William Schwenck Gilbert ( )


The Bab Ballads. Haunted


Haunted? Ay, in a social way
By a body of ghosts in dread array;
But no conventional spectres they
      Appalling, grim, and tricky:
I quail at mine as Id never quail
At a fine traditional spectre pale,
With a turnip head and a ghostly wail,
      And a splash of blood on the dickey!

Mine are horrible, social ghosts,
Speeches and women and guests and hosts,
Weddings and morning calls and toasts,
      In every bad variety:
Ghosts who hover about the grave
Of all thats manly, free, and brave:
Youll find their names on the architrave
      Of that charnel-house, Society.

Black Mondayblack as its school-room ink
With its dismal boys that snivel and think
Of its nauseous messes to eat and drink,
      And its frozen tank to wash in.
That was the first that brought me grief,
And made me weep, till I sought relief
In an emblematical handkerchief,
      To choke such baby bosh in.

First and worst in the grim array
Ghosts of ghosts that have gone their way,
Which I wouldnt revive for a single day
      For all the wealth of Plutus
Are the horrible ghosts that school-days scared:
If the classical ghost that Brutus dared
Was the ghost of his Cæsar unprepared,
      Im sure I pity Brutus.

I pass to critical seventeen;
The ghost of that terrible wedding scene,
When an elderly Colonel stole my Queen,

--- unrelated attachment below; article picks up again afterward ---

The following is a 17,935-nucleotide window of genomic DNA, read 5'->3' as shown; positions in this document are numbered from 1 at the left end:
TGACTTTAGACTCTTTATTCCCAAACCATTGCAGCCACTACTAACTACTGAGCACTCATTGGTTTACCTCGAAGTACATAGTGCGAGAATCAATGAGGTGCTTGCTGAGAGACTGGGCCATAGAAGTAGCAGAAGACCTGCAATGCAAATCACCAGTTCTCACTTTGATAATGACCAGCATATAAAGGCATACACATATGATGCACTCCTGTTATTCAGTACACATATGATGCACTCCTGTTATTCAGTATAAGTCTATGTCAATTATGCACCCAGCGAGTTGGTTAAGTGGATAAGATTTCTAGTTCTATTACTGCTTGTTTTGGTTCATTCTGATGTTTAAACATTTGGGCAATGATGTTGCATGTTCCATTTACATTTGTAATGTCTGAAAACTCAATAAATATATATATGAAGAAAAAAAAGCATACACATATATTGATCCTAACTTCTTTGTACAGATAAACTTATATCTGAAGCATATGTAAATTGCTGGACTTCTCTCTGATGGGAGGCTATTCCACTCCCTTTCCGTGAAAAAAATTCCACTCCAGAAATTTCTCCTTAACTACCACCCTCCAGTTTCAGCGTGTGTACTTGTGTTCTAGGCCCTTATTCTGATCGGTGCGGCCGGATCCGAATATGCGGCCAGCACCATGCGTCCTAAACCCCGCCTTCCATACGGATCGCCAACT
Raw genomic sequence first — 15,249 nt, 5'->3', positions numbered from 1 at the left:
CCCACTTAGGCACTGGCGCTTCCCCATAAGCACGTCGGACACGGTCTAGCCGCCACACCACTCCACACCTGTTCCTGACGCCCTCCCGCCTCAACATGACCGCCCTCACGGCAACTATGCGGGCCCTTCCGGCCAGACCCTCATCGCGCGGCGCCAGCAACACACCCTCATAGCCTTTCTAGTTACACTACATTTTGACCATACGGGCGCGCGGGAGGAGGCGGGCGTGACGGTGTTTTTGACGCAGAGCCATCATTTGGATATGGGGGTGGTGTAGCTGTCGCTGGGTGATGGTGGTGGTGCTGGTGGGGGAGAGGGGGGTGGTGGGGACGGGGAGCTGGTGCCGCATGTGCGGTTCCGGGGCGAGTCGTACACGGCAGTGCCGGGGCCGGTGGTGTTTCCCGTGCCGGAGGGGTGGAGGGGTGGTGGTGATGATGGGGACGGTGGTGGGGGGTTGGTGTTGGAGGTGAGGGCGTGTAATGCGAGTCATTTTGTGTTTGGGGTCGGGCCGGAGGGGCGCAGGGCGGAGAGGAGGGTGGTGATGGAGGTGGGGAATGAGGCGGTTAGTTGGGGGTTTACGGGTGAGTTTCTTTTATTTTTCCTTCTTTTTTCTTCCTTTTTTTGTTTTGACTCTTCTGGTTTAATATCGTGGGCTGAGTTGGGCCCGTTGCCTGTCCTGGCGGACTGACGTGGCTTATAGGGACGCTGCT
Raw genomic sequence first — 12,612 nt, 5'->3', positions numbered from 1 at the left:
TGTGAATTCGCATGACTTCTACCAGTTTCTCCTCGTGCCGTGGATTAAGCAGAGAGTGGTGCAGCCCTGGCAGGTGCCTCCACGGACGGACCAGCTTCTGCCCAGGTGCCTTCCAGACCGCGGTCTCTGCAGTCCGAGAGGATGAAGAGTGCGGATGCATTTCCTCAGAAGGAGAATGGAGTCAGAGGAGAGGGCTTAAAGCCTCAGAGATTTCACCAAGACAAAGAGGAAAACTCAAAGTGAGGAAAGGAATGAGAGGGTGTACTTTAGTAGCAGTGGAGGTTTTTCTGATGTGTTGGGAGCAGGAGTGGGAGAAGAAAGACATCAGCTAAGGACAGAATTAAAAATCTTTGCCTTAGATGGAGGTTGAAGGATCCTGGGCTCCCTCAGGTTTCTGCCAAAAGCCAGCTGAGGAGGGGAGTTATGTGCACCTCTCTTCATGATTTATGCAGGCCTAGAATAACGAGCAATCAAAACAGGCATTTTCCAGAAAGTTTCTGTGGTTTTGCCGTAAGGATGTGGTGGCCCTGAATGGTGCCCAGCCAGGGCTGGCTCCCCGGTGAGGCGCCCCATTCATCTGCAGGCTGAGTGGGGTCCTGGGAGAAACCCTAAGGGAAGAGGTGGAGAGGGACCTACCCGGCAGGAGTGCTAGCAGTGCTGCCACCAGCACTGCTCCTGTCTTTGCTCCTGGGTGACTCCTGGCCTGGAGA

And woke my dream of heaven.
No schoolgirl decked in her nurse-room curls
Was my gushing innocent Queen of Pearls;
If she wasnt a girl of a thousand girls,
      She was one of forty-seven!

I see the ghost of my first cigar,
Of the thence-arising family jar
Of my maiden brief (I was at the Bar,
      And I called the Judge Your wushup!)
Of reckless days and reckless nights,
With wrenched-off knockers, extinguished lights,
Unholy songs and tipsy fights,
      Which I strove in vain to hush up.

Ghosts of fraudulent joint-stock banks,
Ghosts of copy, declined with thanks,
Of novels returned in endless ranks,
      And thousands more, I suffer.
The only line to fitly grace
My humble tomb, when Ive run my race,
Is, Reader, this is the resting-place
      Of an unsuccessful duffer.

Ive fought them all, these ghosts of mine,
But the weapons Ive used are sighs and brine,
And now that Im nearly forty-nine,
      Old age is my chiefest bogy;
For my hair is thinning away at the crown,
And the silver fights with the worn-out brown;
And a general verdict sets me down
      As an irreclaimable fogy.



William Schwenck Gilbert's other poems:
  1. The Modest Couple
  2. The Bab Ballads. Ferdinando and Elvira; or, the Gentle Pieman
  3. The Bab Ballads. The Phantom Curate
  4. The Bab Ballads. The Force of Argument
  5. The Bab Ballads. Gentle Alice Brown


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